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Why don't the Pakistani shops along rue Cail have a place in a food forum? I get my supplies of spices, murukku snacks, Milo, Ovaltine, coconut milk and 'English' biscuits like Digestives and Fig Rolls at the Cash & Carry. Prices are much cheaper than Bon Marché's.

I love the shops in this area, not only along rue Cail but on rue du Faubourg-Saint-Denis from gare du Nord to Marx-Dormoy, and along rue Perdonnet and rue Louis-Blanc. Not many of them are Pakistani though. More or them are Sri-Lankan and that is why you get weird spice mixes, strangely-colored drinks and vinegars made from unknown fruit (particularly at the Louis-Blanc shops). Like Tang, they seem to import more new stuff each time I go there.

A portion of the lower part of rue du Faubourg-Saint-Denis (between gare du Nord and Porte-Saint-Denis) also has some Tamoul and Srilankan shops, including those in the Passage Brady. It is also a great street for Turkish food shops and restaurants, some gourmet food stores, Yugoslavian groceries (rue du Château-d'Eau) and halal butchers. In fact the rue du Faubourg-Saint-Denis is a food shopper's heaven.

The drugstore along Champs Elysee is called Publicis. Good for books, wines and snack-type foods, as well as whimsy clothes and accessories.

Publicis is actually the name of the advertising company that created those "drugstores" in the mid-1960s. There used to be several of them in Paris (the most famous being the one at Saint-Germain-des-Prés, now an Emporio Armani), with one at each end of the Champs-Elysées, and some of them in provincial cities also (I remember the one in Nice). Now I believe the one at the top of the Champs is the only one left. The Sixties and Seventies were their big era. They were pretty fantastic places back then.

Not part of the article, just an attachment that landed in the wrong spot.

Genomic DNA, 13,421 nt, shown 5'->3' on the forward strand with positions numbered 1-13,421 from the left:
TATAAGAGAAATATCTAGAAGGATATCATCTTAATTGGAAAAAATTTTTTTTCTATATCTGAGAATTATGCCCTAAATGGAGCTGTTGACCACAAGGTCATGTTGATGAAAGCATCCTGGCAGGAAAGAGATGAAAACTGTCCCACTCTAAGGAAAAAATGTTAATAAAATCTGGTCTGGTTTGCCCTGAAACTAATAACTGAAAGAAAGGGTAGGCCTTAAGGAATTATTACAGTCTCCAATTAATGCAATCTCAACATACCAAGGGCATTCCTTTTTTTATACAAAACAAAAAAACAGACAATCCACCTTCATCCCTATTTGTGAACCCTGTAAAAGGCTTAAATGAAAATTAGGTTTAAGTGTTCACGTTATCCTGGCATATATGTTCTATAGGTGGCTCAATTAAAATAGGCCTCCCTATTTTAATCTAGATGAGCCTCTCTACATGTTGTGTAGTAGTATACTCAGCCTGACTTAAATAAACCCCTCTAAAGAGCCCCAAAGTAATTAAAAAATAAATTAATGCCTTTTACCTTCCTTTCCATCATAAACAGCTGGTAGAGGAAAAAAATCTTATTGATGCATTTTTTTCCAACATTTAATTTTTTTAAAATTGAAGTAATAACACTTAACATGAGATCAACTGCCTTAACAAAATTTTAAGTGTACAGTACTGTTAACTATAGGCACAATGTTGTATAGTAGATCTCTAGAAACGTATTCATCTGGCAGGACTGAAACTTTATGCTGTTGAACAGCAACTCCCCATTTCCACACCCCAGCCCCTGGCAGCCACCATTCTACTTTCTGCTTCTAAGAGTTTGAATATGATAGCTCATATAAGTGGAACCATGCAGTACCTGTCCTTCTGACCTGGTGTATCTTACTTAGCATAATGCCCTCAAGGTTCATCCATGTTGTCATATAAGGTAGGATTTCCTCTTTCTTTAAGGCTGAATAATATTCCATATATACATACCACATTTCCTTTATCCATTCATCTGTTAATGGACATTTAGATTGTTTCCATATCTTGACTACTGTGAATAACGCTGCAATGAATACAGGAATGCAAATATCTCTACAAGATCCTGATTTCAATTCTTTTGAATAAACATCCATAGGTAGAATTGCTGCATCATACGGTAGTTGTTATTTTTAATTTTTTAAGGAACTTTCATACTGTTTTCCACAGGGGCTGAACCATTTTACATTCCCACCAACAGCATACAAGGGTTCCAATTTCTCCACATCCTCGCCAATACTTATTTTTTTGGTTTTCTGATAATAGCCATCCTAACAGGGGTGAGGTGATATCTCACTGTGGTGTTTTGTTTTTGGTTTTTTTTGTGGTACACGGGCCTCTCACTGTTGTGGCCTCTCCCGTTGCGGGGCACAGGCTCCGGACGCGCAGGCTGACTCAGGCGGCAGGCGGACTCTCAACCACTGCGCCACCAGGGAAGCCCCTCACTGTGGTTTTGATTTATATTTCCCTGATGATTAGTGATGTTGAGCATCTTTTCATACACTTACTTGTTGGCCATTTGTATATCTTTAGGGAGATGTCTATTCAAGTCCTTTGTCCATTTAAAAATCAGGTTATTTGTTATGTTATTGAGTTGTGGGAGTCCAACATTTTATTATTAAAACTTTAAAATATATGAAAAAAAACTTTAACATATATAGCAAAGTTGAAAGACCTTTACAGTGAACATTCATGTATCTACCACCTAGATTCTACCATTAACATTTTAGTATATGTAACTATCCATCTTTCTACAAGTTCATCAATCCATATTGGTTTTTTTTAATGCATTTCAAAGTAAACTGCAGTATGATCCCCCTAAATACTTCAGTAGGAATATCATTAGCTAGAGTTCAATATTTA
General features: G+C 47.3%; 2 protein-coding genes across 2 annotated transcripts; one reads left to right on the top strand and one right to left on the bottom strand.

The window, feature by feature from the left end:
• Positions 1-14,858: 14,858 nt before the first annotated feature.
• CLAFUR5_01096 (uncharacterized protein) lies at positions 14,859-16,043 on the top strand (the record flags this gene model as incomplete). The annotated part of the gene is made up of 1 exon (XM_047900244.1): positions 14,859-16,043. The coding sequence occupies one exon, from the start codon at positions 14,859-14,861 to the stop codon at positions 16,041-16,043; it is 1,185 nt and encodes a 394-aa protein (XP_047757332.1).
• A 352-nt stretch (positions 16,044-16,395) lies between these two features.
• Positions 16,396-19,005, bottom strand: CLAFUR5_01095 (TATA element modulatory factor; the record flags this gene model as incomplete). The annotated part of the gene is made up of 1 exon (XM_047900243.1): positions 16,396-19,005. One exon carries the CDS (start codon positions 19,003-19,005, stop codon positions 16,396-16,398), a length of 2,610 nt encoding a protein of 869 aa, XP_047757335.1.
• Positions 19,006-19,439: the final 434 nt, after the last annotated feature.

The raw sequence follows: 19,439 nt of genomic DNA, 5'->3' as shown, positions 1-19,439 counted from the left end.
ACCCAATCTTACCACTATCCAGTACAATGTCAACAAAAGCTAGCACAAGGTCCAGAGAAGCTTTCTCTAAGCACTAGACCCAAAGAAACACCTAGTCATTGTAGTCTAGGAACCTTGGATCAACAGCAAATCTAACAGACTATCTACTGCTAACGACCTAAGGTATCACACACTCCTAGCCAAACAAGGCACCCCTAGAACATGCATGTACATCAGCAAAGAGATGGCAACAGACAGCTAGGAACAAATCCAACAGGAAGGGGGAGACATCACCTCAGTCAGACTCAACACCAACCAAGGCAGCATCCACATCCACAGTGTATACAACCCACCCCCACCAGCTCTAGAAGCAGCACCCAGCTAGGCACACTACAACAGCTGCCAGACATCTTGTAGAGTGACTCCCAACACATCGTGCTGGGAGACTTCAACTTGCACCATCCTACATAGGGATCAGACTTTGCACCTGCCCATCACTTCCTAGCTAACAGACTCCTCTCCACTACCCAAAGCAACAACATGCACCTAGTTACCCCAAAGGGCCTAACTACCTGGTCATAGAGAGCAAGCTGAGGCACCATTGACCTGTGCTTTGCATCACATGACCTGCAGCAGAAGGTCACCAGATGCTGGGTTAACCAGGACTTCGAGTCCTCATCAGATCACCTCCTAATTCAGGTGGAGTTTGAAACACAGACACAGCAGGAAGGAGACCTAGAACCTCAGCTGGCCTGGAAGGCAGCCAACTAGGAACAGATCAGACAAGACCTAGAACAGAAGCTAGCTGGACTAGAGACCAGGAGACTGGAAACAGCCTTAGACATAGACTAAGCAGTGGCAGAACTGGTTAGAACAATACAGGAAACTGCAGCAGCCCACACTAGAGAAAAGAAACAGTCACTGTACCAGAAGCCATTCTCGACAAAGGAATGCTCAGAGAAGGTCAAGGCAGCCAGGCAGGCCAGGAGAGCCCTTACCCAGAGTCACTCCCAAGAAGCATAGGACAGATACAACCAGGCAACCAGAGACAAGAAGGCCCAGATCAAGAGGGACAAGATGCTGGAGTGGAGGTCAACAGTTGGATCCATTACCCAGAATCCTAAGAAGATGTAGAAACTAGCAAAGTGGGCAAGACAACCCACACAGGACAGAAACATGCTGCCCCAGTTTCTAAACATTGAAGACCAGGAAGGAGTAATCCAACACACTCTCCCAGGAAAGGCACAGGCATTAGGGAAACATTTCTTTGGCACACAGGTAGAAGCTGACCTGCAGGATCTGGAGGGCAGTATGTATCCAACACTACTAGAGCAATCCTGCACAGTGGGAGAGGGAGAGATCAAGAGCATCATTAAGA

Edited by Ptipois (log)
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Chinatown is clearly the place to  go on sundays afternoon, imo.

There is actually more than one Chinatown in Paris. The biggest and most organised is in the area along Avenue d'Ivry and Avenue Choissy. Most of the shops are run by former Cambodians/Kampucheans and Vietnamese. Tang Freres and Paris Stores and the smaller shops are excellent for Asian foods, one can even get fermented shrimps (cincaluk) and new harvest rice in addition to the usuals like lemongrass, sauces, fresh coconuts etc. I do a big shop at Tang Freres every three Saturday mornings, before 9.30 am if possible, any later and the whole place goes crazy.